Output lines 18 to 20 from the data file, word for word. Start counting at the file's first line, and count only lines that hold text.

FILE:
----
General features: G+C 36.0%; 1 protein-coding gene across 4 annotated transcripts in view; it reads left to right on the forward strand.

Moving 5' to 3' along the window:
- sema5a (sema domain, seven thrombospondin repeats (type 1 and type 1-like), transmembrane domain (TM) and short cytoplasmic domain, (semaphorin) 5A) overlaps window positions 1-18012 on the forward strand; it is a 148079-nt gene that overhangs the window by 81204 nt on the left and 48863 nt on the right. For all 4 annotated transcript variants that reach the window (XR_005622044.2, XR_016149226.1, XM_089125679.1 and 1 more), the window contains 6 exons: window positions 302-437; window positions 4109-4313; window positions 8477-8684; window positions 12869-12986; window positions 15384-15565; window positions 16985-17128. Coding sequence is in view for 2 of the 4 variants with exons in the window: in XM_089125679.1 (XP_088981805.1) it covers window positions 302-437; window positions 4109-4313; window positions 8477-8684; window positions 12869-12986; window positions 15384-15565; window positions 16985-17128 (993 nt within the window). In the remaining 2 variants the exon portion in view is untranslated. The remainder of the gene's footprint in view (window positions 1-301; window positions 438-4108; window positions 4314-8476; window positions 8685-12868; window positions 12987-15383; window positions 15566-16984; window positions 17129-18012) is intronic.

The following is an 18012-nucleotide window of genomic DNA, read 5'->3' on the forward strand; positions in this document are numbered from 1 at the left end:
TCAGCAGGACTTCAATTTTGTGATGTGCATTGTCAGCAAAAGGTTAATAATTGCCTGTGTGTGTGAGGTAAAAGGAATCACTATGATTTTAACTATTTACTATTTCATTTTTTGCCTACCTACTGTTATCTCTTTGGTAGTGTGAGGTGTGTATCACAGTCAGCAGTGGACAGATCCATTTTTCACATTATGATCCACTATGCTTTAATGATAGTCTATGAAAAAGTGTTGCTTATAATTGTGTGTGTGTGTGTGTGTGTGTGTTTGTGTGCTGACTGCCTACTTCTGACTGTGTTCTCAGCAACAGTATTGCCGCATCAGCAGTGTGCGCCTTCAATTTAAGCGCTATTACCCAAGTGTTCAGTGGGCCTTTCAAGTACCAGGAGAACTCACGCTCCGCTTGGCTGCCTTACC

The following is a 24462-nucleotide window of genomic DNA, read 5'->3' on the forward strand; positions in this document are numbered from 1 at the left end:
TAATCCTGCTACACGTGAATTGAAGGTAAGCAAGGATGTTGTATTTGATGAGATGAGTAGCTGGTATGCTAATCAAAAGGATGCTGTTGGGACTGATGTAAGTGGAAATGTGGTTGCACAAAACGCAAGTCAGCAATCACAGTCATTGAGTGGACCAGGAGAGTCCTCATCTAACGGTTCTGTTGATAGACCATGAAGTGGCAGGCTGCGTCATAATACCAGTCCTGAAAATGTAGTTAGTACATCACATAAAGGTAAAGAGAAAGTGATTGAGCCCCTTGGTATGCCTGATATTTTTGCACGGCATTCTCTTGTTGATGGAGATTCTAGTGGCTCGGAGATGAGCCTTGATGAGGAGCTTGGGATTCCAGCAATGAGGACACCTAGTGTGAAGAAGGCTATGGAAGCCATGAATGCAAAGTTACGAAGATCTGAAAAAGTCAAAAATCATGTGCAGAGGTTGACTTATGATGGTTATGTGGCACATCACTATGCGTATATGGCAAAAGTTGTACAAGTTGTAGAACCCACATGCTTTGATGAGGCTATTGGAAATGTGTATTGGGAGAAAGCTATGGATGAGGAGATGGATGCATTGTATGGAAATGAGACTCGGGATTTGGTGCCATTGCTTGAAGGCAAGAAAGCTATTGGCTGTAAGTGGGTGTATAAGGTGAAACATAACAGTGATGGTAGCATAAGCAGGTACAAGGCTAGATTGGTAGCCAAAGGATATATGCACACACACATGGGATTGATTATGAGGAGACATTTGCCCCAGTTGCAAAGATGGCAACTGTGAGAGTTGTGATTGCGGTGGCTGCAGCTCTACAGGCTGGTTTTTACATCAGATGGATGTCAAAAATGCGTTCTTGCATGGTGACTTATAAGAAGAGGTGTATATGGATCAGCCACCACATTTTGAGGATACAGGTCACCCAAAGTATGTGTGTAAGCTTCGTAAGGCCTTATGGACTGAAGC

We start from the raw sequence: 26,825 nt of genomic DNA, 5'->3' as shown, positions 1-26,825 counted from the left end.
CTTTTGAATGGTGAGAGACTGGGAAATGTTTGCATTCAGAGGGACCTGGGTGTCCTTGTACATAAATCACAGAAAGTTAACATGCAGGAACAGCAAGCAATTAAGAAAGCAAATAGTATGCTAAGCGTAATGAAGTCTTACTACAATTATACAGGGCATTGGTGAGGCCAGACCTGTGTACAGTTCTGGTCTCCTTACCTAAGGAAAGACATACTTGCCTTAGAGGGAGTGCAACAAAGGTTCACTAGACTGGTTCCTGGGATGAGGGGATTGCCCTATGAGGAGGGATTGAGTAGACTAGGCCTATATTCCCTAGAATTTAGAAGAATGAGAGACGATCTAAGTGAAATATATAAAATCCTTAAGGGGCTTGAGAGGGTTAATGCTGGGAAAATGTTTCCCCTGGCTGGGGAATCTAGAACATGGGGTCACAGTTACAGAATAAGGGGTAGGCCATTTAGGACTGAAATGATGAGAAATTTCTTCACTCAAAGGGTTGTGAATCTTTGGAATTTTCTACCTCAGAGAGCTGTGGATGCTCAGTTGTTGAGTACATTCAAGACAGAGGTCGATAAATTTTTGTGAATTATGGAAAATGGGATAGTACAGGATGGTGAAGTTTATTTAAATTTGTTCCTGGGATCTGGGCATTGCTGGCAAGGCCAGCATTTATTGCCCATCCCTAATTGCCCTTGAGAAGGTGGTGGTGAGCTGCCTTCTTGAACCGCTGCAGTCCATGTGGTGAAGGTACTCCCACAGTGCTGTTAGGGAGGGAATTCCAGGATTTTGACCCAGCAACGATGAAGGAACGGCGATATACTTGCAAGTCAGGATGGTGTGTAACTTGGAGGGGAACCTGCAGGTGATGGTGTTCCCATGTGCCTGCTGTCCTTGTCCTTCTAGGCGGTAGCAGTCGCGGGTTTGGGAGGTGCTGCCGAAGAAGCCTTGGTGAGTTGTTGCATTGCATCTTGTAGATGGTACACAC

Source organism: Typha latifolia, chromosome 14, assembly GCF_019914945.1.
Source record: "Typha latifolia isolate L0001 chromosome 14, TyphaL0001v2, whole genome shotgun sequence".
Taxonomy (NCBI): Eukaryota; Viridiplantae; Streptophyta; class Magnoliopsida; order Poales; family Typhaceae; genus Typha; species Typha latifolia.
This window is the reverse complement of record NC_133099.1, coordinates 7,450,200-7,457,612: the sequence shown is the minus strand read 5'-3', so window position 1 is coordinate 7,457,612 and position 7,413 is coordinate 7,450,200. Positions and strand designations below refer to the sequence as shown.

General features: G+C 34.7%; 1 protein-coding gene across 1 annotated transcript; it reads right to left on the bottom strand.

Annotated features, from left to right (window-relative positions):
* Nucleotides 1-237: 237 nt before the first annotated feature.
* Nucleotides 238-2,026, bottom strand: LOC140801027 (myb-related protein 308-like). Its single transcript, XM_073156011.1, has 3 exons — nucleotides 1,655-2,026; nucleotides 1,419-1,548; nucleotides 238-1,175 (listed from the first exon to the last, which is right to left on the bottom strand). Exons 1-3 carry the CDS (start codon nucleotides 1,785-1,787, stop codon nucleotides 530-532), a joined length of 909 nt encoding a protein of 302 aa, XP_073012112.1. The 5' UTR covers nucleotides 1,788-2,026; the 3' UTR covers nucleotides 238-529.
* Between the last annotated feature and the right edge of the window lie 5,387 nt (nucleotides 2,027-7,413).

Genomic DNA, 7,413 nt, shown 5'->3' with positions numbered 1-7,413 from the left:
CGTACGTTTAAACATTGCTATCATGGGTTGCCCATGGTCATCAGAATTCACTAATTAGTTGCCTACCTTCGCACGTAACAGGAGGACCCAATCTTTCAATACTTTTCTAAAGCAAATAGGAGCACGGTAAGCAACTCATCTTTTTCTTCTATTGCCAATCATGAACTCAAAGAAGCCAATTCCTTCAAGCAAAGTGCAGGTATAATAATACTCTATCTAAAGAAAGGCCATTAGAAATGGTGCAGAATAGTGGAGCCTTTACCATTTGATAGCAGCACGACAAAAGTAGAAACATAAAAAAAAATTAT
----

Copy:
* Between the last annotated feature and the right edge of the window lie 5,387 nt (nucleotides 2,027-7,413).

Genomic DNA, 7,413 nt, shown 5'->3' with positions numbered 1-7,413 from the left:
CGTACGTTTAAACATTGCTATCATGGGTTGCCCATGGTCATCAGAATTCACTAATTAGTTGCCTACCTTCGCACGTAACAGGAGGACCCAATCTTTCAATACTTTTCTAAAGCAAATAGGAGCACGGTAAGCAACTCATCTTTTTCTTCTATTGCCAATCATGAACTCAAAGAAGCCAATTCCTTCAAGCAAAGTGCAGGTATAATAATACTCTATCTAAAGAAAGGCCATTAGAAATGGTGCAGAATAGTGGAGCCTTTACCATTTGATAGCAGCACGACAAAAGTAGAAACATAAAAAAAAATTAT